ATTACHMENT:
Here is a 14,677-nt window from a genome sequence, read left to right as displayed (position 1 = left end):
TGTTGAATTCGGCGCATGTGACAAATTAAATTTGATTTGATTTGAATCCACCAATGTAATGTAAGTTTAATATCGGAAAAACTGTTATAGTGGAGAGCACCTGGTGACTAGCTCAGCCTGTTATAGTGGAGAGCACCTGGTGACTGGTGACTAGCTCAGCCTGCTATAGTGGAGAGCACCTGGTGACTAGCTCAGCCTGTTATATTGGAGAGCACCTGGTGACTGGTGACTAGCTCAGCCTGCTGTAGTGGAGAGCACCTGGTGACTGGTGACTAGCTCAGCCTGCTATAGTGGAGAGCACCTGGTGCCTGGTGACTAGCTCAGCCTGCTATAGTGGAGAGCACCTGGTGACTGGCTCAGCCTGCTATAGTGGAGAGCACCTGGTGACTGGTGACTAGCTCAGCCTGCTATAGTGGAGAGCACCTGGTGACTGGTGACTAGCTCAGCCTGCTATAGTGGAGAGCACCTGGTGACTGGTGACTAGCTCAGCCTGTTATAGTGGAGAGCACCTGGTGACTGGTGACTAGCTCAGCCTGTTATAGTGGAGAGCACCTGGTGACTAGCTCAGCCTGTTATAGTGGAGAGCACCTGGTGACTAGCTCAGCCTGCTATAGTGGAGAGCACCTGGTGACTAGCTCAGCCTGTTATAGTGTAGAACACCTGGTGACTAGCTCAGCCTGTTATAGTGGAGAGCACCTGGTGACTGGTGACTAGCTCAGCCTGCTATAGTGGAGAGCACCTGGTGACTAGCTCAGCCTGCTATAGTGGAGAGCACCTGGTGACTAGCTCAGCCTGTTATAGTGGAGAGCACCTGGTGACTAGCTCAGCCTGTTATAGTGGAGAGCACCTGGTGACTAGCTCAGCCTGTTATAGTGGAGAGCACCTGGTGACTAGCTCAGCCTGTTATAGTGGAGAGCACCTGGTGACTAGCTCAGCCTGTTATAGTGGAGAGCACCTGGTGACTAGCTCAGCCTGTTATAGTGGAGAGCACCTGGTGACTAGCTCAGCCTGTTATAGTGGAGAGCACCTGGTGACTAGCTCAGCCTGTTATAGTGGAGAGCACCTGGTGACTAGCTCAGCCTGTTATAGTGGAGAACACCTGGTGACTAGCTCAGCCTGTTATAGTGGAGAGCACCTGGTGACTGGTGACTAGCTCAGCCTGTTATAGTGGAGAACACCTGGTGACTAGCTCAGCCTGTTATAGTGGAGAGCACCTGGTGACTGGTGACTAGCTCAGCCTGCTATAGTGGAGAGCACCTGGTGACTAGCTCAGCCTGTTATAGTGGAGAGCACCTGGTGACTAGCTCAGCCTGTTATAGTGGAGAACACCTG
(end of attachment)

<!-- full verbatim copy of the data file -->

Here is a 14,677-nt window from a genome sequence, read left to right as displayed (position 1 = left end):
TGTTGAATTCGGCGCATGTGACAAATTAAATTTGATTTGATTTGAATCCACCAATGTAATGTAAGTTTAATATCGGAAAAACTGTTATAGTGGAGAGCACCTGGTGACTAGCTCAGCCTGTTATAGTGGAGAGCACCTGGTGACTGGTGACTAGCTCAGCCTGCTATAGTGGAGAGCACCTGGTGACTAGCTCAGCCTGTTATATTGGAGAGCACCTGGTGACTGGTGACTAGCTCAGCCTGCTGTAGTGGAGAGCACCTGGTGACTGGTGACTAGCTCAGCCTGCTATAGTGGAGAGCACCTGGTGCCTGGTGACTAGCTCAGCCTGCTATAGTGGAGAGCACCTGGTGACTGGCTCAGCCTGCTATAGTGGAGAGCACCTGGTGACTGGTGACTAGCTCAGCCTGCTATAGTGGAGAGCACCTGGTGACTGGTGACTAGCTCAGCCTGCTATAGTGGAGAGCACCTGGTGACTGGTGACTAGCTCAGCCTGTTATAGTGGAGAGCACCTGGTGACTGGTGACTAGCTCAGCCTGTTATAGTGGAGAGCACCTGGTGACTAGCTCAGCCTGTTATAGTGGAGAGCACCTGGTGACTAGCTCAGCCTGCTATAGTGGAGAGCACCTGGTGACTAGCTCAGCCTGTTATAGTGTAGAACACCTGGTGACTAGCTCAGCCTGTTATAGTGGAGAGCACCTGGTGACTGGTGACTAGCTCAGCCTGCTATAGTGGAGAGCACCTGGTGACTAGCTCAGCCTGCTATAGTGGAGAGCACCTGGTGACTAGCTCAGCCTGTTATAGTGGAGAGCACCTGGTGACTAGCTCAGCCTGTTATAGTGGAGAGCACCTGGTGACTAGCTCAGCCTGTTATAGTGGAGAGCACCTGGTGACTAGCTCAGCCTGTTATAGTGGAGAGCACCTGGTGACTAGCTCAGCCTGTTATAGTGGAGAGCACCTGGTGACTAGCTCAGCCTGTTATAGTGGAGAGCACCTGGTGACTAGCTCAGCCTGTTATAGTGGAGAGCACCTGGTGACTAGCTCAGCCTGTTATAGTGGAGAGCACCTGGTGACTAGCTCAGCCTGTTATAGTGGAGAACACCTGGTGACTAGCTCAGCCTGTTATAGTGGAGAGCACCTGGTGACTGGTGACTAGCTCAGCCTGTTATAGTGGAGAACACCTGGTGACTAGCTCAGCCTGTTATAGTGGAGAGCACCTGGTGACTGGTGACTAGCTCAGCCTGCTATAGTGGAGAGCACCTGGTGACTAGCTCAGCCTGTTATAGTGGAGAGCACCTGGTGACTAGCTCAGCCTGTTATAGTGGAGAACACCTG